The search warrant executed at the home of a former top Department of Justice (DOJ) official in June was part of an investigation into violations of three federal laws, including obstruction of justice, according to a newly disclosed filing.
Jeffrey Clark, an assistant attorney general during the Trump administration, told the District of Columbia Court of Appeals Board on Professional Responsibility that federal agents with the DOJ inspector general’s office raided his home in Washington on June 20 “in connection with an investigation into violations” of laws prohibiting making false statements to the government, conspiracy, and obstruction of justice.
The board disclosed the statement in a report, dated Sept. 12 and originally filed under seal, on charges it has leveled against Clark.
The DOJ inspector general’s office didn’t immediately respond.
Clark declined to comment. He previously told NTD that he hadn’t seen the affidavit upon which the search was based.
“The new era of criminalizing politics is worsening in the U.S.,” Russ Vought, president of the Center for Renewing America, where Clark is a fellow, told The Epoch Times in an email.
“This raid, which was just the beginning of their attempt to wipe out political opposition, entailed more than a dozen DOJ law enforcement officials searching Jeff Clark’s house in a pre-dawn raid, putting him in the streets in his pajamas, and taking his electronic devices.
“All because Jeff saw fit to want to investigate voter fraud. This is not America, folks. The weaponization of government must end. Let me be very clear. We stand by Jeff and so must all patriots in this country,” Vought wrote.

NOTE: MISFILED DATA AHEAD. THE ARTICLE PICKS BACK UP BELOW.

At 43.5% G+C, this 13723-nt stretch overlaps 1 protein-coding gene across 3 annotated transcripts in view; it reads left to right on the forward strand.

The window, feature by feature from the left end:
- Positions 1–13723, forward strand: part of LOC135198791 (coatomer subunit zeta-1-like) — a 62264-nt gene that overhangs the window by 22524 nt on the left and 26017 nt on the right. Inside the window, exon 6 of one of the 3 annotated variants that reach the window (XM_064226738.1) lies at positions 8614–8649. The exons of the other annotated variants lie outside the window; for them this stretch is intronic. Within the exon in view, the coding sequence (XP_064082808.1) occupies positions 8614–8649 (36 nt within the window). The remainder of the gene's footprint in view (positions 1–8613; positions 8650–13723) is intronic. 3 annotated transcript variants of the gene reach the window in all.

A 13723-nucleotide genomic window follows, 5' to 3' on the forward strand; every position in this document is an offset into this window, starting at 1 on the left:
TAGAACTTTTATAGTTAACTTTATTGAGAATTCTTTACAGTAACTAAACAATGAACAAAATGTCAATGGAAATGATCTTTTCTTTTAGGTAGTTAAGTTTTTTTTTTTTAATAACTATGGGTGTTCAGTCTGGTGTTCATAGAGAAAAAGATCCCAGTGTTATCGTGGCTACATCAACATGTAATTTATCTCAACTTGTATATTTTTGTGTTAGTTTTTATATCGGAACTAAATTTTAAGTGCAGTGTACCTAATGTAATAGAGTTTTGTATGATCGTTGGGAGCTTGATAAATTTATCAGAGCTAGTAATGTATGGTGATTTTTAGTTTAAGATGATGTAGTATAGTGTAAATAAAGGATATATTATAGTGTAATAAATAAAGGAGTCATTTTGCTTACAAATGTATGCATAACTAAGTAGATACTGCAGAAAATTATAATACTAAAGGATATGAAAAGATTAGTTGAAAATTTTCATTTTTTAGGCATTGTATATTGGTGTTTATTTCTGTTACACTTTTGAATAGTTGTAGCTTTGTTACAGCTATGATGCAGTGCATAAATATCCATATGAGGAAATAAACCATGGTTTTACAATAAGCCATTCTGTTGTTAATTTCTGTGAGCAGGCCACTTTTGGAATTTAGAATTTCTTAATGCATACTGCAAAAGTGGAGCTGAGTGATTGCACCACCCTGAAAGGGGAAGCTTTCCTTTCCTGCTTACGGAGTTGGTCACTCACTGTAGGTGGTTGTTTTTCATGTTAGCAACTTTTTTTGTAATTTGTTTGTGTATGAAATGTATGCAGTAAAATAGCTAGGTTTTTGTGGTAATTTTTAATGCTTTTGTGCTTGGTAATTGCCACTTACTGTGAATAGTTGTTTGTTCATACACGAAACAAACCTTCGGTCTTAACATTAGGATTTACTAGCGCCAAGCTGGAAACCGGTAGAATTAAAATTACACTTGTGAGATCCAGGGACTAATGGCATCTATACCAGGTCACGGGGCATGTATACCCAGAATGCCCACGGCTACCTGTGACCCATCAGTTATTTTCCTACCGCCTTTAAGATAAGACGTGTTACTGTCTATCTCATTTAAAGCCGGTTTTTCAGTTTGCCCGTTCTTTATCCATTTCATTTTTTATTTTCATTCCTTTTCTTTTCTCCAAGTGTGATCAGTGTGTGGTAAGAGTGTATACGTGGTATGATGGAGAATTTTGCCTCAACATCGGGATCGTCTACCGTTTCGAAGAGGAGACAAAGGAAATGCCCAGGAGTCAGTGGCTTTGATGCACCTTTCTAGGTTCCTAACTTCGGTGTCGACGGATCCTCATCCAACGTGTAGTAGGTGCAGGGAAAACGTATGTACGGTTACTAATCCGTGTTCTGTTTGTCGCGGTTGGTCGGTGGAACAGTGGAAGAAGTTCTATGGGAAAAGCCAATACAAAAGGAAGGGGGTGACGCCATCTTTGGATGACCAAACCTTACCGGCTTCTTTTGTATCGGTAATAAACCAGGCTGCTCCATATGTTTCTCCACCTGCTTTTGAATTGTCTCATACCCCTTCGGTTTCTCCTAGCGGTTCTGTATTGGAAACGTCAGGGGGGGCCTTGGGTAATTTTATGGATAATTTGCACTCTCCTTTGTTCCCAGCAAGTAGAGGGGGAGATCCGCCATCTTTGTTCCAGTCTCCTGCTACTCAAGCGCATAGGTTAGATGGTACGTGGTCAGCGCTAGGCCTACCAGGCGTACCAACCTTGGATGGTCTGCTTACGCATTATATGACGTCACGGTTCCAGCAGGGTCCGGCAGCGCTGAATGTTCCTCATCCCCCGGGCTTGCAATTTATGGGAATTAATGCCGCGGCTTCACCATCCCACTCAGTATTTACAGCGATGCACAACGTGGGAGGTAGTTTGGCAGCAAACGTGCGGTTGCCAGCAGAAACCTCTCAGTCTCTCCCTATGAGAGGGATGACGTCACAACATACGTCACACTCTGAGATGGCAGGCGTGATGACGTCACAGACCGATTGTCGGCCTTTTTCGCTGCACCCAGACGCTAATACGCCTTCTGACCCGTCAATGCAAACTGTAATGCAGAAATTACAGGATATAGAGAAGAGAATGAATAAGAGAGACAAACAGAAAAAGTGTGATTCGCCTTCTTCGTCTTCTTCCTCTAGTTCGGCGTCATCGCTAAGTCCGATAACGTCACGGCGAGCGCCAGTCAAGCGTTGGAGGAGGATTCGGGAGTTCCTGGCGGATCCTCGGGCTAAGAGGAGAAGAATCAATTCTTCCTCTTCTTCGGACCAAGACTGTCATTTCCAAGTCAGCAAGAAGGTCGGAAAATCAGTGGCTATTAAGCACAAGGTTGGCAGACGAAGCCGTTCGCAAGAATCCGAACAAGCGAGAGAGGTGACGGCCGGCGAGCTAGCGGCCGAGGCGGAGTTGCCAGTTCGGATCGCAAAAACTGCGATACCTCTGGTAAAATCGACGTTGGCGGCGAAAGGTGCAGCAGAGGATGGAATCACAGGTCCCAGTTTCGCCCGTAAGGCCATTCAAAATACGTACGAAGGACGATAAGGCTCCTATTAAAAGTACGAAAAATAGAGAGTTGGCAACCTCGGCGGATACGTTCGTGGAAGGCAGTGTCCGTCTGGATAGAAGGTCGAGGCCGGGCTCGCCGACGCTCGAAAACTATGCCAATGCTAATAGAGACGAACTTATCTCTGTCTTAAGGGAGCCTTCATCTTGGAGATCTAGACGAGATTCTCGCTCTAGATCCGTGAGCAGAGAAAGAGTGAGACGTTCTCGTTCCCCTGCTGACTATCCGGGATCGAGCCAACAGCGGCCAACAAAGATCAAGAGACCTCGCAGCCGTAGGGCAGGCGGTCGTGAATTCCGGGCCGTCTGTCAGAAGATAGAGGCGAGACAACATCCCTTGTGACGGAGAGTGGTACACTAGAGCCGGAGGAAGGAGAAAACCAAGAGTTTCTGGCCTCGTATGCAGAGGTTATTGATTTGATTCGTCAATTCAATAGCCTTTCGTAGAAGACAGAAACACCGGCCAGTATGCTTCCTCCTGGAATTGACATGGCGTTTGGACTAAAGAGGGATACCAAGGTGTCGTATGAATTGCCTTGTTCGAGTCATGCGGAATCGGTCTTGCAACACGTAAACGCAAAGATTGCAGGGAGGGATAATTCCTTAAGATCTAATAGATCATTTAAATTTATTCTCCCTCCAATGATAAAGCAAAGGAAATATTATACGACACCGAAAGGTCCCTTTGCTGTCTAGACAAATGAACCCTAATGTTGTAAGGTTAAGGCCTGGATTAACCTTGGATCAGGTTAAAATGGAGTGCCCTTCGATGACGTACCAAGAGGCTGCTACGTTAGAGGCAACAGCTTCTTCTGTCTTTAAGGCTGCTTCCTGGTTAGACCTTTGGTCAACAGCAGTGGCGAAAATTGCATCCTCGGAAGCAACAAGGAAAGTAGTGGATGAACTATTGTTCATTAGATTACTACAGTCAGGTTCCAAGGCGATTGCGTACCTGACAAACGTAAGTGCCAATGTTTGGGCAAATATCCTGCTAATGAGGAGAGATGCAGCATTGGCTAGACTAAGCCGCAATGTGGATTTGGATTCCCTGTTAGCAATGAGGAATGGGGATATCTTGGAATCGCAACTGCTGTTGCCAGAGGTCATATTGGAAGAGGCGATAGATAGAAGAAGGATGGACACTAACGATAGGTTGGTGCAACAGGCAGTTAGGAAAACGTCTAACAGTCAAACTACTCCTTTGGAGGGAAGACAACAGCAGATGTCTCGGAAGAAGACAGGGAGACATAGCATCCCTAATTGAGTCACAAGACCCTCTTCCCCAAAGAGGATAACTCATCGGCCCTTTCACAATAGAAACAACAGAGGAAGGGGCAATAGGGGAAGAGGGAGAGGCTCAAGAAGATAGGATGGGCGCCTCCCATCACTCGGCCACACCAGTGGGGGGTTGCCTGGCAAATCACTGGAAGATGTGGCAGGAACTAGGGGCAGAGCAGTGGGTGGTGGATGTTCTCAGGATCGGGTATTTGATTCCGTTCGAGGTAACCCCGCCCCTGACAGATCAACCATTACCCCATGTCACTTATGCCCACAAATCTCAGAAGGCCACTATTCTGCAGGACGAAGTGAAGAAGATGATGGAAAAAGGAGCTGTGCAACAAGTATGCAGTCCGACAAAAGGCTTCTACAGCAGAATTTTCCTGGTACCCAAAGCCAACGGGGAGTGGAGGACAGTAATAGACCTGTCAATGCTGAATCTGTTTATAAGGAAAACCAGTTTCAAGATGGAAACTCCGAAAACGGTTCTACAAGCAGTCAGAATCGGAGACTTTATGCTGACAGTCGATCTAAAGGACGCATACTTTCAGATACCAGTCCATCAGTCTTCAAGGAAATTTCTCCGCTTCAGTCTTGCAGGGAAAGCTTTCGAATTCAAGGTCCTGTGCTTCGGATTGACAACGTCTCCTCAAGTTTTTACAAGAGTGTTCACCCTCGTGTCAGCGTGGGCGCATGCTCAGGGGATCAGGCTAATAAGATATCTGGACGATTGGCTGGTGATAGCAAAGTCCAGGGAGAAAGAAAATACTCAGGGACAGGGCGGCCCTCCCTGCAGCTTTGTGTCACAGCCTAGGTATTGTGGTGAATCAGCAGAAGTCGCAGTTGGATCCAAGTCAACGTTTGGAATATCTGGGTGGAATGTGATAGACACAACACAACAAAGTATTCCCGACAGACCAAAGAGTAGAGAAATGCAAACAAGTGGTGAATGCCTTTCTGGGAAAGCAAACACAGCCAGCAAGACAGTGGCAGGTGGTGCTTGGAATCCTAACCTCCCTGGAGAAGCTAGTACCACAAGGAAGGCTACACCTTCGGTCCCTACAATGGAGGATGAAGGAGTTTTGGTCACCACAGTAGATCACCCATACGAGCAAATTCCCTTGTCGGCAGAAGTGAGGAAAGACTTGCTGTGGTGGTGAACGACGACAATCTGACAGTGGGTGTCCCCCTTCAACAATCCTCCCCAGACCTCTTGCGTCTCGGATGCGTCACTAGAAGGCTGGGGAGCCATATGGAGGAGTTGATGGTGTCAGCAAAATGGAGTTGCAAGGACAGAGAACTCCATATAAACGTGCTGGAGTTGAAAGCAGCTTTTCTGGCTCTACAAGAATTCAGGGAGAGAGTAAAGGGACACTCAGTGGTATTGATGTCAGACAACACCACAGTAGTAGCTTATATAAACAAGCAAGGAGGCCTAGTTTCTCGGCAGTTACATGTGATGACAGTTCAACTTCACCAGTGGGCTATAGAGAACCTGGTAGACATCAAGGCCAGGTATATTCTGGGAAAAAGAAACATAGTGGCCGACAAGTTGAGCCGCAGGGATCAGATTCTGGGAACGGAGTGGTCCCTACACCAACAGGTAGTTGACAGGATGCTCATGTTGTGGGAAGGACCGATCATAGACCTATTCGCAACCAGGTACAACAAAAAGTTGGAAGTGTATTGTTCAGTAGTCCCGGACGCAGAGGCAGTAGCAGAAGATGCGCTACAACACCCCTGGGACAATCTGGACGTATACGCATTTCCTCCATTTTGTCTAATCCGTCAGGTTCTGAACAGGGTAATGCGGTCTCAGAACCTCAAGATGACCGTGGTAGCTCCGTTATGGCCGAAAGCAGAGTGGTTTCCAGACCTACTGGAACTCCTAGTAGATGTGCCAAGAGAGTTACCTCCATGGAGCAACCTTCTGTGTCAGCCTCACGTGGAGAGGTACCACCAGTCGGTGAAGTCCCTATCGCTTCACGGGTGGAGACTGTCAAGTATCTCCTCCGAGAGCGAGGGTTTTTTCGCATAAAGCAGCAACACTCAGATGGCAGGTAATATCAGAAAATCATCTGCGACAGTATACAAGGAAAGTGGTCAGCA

According to emails disclosed previously, then-President Donald Trump pressured top DOJ officials to investigate 2020 election fraud allegations. Clark, the assistant attorney general for the DOJ’s Environment and Natural Resources Division and acting assistant attorney general for the agency’s Civil Division, was involved in looking into the allegations.
Board officials say he violated the District of Columbia rules of professional conduct by engaging in dishonest conduct when he helped draft a letter to Georgia’s governor and lawmakers in the state recommending they call a special session and send an alternate slate of electors to Washington after the 2020 presidential election. They also charge that he tried to interfere with the administration of justice.
Clark argued the case should be deferred but officials said in the new filing that he hasn’t met the standard, which is a pending related ongoing investigation or litigation.
Several probes apply, including the investigation that brought agents to his home, Clark said. But Merril Hirsh, chair of the D.C. Court of Appeals Board on Professional Responsibility, the disciplinary panel for the District of Columbia Court of Appeals, recommended Clark’s request be denied because Clark hasn’t been charged.
Correction: A previous version of this article inaccurately described what body released the report. It was the District of Columbia Court of Appeals Board on Professional Responsibility. The Epoch Times regrets the error.